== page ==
Skip to main content

River Road African American Museum

River Road African American Museum

In 1992, in a bold and courageous move, driven by a passion to fulfill her vision, Kathe Hambrick approached the owners of the Tezcuco Plantation and with great conviction asked the owners if they would let her use a vacant room at Tezcuco to start a museum. The museum was later moved to Donaldsonville.

With over 300 years of history, the legacy and importance of Africans in America to the growth of the South, the United States and the world is evident through the collection and exhibits of rare artifacts found at the museum. Most of the items in the museum’s collection have been donated or loaned by families from the surrounding parishes including St. James, Iberville, Assumption, St. Charles, St. John the Baptist, East and West Baton Rouge.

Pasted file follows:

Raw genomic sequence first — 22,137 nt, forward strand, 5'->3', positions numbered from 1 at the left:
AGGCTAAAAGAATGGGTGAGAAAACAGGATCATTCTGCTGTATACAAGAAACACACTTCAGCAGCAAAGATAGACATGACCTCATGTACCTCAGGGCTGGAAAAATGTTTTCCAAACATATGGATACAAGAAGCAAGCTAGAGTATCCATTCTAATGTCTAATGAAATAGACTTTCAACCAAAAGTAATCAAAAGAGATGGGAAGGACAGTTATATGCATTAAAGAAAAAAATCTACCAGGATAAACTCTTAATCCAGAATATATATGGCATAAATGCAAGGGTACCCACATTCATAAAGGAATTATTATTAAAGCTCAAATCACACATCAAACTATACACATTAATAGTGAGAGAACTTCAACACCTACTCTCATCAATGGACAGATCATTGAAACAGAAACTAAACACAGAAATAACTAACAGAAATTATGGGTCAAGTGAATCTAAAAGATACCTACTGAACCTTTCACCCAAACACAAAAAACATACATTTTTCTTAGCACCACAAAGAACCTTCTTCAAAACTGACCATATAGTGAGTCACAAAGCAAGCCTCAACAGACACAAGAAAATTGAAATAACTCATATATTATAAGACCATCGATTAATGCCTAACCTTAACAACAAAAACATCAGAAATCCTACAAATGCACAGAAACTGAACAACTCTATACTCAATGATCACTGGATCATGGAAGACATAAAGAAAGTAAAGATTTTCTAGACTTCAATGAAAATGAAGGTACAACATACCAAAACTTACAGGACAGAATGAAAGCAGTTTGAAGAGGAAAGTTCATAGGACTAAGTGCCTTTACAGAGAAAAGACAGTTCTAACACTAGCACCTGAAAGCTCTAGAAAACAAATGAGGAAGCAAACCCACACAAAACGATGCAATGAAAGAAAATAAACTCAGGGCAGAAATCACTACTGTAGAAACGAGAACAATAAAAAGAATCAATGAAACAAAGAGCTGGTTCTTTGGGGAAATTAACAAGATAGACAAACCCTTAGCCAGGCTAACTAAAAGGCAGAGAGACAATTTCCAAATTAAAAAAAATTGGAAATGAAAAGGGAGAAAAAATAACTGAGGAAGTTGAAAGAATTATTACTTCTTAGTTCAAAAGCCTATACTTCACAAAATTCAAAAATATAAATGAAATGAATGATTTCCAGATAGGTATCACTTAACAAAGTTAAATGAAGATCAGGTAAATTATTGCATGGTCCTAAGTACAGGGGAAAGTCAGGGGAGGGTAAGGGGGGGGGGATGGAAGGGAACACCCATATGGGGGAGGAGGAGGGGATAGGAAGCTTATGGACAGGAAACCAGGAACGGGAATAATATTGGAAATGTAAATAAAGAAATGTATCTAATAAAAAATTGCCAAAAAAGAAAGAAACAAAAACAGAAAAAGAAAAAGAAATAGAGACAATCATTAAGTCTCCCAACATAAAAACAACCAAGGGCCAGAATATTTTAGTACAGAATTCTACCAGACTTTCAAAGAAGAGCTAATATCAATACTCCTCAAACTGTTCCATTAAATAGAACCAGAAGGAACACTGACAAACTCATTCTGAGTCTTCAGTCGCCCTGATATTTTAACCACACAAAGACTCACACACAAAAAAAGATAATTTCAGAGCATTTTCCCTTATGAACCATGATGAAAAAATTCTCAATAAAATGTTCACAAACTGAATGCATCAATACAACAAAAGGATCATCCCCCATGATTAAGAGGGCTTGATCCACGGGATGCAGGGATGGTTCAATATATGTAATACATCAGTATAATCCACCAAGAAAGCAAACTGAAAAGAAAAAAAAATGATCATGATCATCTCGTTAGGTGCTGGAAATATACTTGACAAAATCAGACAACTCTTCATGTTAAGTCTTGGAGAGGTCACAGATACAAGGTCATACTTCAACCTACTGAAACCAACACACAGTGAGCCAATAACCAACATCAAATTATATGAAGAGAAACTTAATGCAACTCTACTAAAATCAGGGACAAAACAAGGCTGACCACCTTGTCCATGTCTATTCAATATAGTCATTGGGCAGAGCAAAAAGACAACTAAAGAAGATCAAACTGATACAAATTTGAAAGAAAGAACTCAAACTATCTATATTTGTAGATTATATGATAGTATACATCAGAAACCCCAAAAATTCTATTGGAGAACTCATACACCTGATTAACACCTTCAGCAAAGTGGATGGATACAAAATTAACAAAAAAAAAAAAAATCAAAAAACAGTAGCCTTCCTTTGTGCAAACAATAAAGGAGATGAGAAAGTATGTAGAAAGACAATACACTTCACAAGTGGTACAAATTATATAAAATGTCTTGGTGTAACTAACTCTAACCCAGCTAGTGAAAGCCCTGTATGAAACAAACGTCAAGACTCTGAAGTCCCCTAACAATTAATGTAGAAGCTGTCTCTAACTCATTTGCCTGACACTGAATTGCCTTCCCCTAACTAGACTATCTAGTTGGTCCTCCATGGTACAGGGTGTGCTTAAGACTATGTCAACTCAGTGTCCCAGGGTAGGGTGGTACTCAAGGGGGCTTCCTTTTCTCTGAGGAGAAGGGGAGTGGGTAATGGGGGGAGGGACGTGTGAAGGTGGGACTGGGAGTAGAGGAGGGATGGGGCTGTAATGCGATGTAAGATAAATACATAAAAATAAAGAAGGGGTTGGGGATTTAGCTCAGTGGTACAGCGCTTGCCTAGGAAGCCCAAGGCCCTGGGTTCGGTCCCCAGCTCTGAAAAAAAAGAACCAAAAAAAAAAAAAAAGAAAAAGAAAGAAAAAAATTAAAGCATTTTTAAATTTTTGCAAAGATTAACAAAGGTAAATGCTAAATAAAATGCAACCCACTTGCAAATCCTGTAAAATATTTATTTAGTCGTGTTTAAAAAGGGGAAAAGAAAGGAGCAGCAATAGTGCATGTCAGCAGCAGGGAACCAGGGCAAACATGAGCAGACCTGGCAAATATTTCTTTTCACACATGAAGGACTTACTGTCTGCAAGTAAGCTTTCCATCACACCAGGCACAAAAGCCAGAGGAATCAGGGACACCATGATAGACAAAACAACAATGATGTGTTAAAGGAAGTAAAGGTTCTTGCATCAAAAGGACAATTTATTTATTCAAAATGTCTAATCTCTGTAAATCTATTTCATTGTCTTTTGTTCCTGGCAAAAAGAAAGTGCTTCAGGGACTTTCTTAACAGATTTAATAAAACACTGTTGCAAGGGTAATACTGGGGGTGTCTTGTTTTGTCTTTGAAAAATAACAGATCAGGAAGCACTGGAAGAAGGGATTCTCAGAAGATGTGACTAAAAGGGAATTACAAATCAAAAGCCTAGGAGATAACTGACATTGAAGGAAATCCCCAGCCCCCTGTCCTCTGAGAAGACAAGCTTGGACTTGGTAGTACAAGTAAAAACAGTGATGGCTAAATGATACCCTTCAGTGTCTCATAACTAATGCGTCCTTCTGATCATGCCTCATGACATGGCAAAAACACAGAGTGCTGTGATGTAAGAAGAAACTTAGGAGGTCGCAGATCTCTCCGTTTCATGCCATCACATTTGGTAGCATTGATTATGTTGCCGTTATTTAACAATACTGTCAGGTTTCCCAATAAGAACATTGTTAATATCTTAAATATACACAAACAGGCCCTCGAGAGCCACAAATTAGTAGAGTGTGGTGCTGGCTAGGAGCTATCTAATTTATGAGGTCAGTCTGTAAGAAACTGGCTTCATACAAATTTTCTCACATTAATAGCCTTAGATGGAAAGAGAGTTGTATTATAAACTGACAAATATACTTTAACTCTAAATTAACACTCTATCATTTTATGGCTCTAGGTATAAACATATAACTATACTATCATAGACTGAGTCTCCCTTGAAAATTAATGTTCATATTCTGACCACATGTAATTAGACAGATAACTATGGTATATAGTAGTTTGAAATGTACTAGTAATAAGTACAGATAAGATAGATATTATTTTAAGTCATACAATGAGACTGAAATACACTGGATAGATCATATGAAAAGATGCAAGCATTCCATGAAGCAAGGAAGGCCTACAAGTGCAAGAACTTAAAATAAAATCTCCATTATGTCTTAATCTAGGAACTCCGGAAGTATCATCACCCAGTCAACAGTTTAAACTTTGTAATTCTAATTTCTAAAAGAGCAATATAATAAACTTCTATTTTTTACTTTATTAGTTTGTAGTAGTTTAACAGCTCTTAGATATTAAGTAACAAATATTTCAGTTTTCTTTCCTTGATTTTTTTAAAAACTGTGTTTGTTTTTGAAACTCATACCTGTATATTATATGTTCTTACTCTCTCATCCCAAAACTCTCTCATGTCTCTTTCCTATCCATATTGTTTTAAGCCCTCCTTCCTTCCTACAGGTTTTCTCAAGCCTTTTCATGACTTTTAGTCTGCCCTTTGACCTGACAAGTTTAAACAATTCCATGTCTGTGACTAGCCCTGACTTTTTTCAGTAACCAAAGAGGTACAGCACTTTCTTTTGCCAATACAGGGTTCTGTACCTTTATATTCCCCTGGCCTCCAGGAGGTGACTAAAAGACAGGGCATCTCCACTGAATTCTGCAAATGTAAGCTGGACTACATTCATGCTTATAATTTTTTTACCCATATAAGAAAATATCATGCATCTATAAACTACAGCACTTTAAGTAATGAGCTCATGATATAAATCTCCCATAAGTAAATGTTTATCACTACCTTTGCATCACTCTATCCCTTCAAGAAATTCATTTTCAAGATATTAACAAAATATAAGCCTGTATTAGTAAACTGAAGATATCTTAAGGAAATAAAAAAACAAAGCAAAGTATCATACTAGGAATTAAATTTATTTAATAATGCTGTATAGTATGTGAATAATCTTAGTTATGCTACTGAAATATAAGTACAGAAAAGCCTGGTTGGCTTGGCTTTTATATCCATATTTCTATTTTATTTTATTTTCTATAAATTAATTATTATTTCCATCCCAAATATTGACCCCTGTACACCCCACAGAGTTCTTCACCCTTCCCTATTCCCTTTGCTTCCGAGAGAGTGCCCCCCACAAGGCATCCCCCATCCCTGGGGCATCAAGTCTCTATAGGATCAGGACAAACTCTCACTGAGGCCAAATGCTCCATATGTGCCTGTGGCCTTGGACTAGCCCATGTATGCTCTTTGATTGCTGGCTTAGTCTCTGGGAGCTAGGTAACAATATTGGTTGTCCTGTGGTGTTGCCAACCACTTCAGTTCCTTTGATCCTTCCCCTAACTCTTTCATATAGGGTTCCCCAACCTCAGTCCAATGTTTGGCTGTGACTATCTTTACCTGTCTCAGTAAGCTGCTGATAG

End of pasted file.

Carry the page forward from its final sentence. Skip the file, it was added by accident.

The museum tour takes visitors through the archives which contain historical documents, books, rare photographs, and videos. The collection includes artifacts, newspaper ads for runaway slaves; obituaries; certificates of midwives and rural black doctors; photos and sketches of inventors such as Leonard Julien and Madame C. J. Walker in addition to politicians, soldiers, artisans, and entrepreneurs.

We hope you enjoy our work.

Please support this 72-year tradition of trusted historical writing and the volunteers that sustain it with a donation to American Heritage.


Featured Articles

The world’s most prominent actress risked her career by standing up to one of Hollywood’s mega-studios, proving that behind the beauty was also a very savvy businesswoman. 

Rarely has the full story been told about how a famed botanist, a pioneering female journalist, and First Lady Helen Taft battled reluctant bureaucrats to bring Japanese cherry trees to Washington. 

Often thought to have been a weak president, Carter was strong-willed in doing what he thought was right, regardless of expediency or the political fallout.

Why have thousands of U.S. banks failed over the years? The answers are in our history and politics.

In his Second Inaugural Address, Abraham Lincoln embodied leading in a time of polarization, political disagreement, and differing understandings of reality.